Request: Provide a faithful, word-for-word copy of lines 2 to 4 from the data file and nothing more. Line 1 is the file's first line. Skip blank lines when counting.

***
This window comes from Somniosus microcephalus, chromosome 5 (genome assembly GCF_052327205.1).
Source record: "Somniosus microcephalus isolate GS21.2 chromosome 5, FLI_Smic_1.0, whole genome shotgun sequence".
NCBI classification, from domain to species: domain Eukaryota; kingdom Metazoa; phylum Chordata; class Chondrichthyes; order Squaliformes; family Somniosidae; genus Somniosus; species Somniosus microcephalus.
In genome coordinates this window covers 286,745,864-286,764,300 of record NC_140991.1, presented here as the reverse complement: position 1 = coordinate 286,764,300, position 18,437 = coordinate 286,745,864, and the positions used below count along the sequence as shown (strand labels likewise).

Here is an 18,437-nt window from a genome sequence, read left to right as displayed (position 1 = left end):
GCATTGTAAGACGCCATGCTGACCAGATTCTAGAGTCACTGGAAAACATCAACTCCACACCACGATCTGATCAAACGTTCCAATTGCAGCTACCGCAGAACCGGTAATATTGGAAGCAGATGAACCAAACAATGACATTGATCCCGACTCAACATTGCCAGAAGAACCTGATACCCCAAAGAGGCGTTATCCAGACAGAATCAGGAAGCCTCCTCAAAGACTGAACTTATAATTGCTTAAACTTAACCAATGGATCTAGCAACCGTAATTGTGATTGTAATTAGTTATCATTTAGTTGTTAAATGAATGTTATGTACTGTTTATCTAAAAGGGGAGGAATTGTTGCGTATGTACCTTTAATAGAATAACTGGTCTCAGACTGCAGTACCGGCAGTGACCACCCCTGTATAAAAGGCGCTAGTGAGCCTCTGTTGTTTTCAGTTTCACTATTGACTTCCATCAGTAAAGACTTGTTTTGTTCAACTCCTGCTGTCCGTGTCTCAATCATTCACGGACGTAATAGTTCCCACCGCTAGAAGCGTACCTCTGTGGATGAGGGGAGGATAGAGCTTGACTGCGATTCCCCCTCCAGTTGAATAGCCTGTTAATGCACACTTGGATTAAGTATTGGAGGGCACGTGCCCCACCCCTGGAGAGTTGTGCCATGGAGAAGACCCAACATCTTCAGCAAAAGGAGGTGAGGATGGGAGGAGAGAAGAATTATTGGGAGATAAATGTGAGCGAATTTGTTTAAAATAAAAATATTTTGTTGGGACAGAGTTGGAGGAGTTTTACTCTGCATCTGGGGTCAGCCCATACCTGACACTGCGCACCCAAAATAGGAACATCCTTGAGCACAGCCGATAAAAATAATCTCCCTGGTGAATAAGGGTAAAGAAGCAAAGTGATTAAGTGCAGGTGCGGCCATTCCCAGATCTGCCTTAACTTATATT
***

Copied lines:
Source record: "Somniosus microcephalus isolate GS21.2 chromosome 5, FLI_Smic_1.0, whole genome shotgun sequence".
NCBI classification, from domain to species: domain Eukaryota; kingdom Metazoa; phylum Chordata; class Chondrichthyes; order Squaliformes; family Somniosidae; genus Somniosus; species Somniosus microcephalus.
In genome coordinates this window covers 286,745,864-286,764,300 of record NC_140991.1, presented here as the reverse complement: position 1 = coordinate 286,764,300, position 18,437 = coordinate 286,745,864, and the positions used below count along the sequence as shown (strand labels likewise).